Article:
Ick [shake head] . If it's so "offensive" that they need to be more sensative by not singing "Silent Night," then I would have thought that they might have considered that changing the words would also be insensative. Why have the program if the holiday is so offensive to them?

I used to have some friends who were not religious at all, but they didn't find the Christmas or songs offensive. As a matter of fact, every year when our high school would put on their "Winter Holiday Talent Show" (they weren't allowed to say Christmas, but they never stopped us from saying it) they were often the ones who were most often seen participating. Just for the simple fact that it's a part of our tradtions, and it would always bring us together, and we always had fun.

I strongly believe in all of it, but it never stopped us from coming together(no matter what we believe in) and enjoy the traditions. The year we did the white elephant gift exchange was fun.

Bah, they should've just sung [URL=http://s86953351.onlinehome.us/images/Children of Bodom - Silent Night.mp3]this[/URL] version of "Silent Night" [evil]
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alfrin
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Icon 1 posted December 12, 2005 18:27      Profile for alfrin     Send New Private Message       Edit/Delete Post   Reply With Quote 
What deeply disturbs me is the people trying to sell christmas trees as "Holiday Tree".
Please someone, name me one other holiday (modern day, massively known) that uses a tree, decorates it and puts presents underneath it. Political Correctness is poisoning the world, slowly, untill we are all afraid to mention our differences.

The solution is not saying you aren't prejudice, the solution is not noticing the difference
Though of course we all have to accept that people have different viewpoints and different ways of celebrating things. We need to stop trying to Generic-ize the world to appeal to the whole crowd

"Sell Christmas Trees to Christians"

Just as a note, I am not Christian, I'm a modern day Levayan Satanist
Call me a freak if you want. It's the only "religion' that has ever made sense to me, philosophy wise.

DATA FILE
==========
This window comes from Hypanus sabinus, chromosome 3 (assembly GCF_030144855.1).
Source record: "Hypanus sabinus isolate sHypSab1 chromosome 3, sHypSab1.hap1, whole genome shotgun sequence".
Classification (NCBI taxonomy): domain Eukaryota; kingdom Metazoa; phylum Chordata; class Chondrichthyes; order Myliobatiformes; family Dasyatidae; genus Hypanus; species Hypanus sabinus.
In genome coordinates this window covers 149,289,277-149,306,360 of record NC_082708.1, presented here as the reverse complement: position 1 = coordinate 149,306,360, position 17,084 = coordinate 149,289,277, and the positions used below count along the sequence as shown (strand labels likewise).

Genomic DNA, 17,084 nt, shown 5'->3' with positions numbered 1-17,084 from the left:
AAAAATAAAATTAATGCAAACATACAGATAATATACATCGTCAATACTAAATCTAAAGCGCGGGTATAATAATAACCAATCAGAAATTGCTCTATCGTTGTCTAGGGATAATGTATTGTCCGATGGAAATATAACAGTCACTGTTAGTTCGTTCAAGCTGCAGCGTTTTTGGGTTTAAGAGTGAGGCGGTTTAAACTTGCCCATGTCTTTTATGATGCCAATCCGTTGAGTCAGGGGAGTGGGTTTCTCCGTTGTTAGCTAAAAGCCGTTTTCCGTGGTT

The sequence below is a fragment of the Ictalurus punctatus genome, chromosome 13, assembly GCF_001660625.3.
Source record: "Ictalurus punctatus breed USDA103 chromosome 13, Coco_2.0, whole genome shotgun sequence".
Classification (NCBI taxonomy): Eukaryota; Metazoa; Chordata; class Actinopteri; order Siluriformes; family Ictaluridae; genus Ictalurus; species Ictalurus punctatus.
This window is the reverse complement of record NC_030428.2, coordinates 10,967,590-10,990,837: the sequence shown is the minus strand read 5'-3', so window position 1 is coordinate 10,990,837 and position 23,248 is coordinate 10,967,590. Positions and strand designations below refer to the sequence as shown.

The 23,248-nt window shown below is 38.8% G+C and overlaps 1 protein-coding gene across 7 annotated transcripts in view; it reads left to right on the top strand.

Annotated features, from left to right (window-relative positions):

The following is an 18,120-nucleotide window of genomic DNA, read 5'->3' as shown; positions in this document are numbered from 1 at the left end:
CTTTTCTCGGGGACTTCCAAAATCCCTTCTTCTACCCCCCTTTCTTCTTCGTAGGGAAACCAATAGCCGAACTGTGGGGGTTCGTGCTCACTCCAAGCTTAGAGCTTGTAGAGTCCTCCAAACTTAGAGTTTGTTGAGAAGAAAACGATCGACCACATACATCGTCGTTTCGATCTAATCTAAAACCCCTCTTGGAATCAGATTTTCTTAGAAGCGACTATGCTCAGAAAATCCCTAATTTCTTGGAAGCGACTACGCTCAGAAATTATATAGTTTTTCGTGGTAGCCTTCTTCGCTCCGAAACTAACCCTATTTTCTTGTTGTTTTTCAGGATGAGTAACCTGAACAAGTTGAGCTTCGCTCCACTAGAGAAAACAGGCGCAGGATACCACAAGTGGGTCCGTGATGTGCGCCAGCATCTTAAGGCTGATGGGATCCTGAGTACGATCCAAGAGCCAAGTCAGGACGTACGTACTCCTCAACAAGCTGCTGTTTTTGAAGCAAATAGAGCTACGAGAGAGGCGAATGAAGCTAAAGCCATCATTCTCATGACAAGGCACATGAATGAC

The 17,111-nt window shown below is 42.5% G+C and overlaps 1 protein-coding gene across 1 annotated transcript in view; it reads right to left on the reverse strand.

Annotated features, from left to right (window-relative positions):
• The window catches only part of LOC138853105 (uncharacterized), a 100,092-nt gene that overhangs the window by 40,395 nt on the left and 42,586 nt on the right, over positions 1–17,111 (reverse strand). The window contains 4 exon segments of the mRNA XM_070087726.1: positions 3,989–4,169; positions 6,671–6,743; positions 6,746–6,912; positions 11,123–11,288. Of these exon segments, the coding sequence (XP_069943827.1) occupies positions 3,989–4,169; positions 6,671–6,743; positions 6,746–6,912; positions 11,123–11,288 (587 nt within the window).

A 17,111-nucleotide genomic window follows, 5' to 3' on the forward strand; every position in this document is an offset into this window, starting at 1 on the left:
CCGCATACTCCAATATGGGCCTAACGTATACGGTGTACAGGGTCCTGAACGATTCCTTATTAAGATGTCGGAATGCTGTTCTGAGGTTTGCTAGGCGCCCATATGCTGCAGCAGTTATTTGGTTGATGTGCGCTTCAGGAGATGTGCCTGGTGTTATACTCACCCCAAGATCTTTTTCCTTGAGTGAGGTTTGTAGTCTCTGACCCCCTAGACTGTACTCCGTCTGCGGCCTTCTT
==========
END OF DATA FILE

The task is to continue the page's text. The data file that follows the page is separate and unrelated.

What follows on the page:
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ewomack
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Icon 1 posted December 12, 2005 18:59      Profile for ewomack   Author's Homepage     Send New Private Message       Edit/Delete Post   Reply With Quote 
Celebrate Xmas, Christmas, Jol, Saturnalia, Chaunuka, kwanzaa, or whatever the BLEEP you call it the way you want to celebrate it. Who cares what a school in Wisconsin is doing or what tv commericials depict the holiday as being? It doesn't matter one whit if you celebrate it the way you want to celebrate it. Buy a tree and call it a CHRISTMAS TREE in your house, to your family, to your guests, to your kin, etc. Whether we like it or not, America has become a hugely mutlicultual nation (don't forget the atheists). Remember we're supposed to be "the great melting pot". And most businesses, schools, and tv shows want to be as inclusive as possible while not coming off as too exclusive. Times change. Traditions change. Populations change. Bridegrooms no longer wear swords. Brides no longer wear red (unless they want to). We no longer have slavery. Women can vote. The world is dynamic and change is an integral part of it. And it will keep changing and so will our traditions and our culture. Change is good. Too much tradition can also be bad (too much change can be, too, of course). If we went back to our roots in this country then only rich white landowners could vote and indentured servitude would return (oh yeah... it has... we have contracting companies now). Not to mention folk medicine, witchcraft, cleaning our chimneys with live chickens, bloodletting, playing games that involve throwing rocks at each other, hanging, whipping... I could go on and on. Sometimes its good that societies move away from their fundamental values and open up. I think this country has overall done a great job of doing so considering all of the other rather negative things it's also responsible for.

Ok, I think I'm deflated now. [crazy]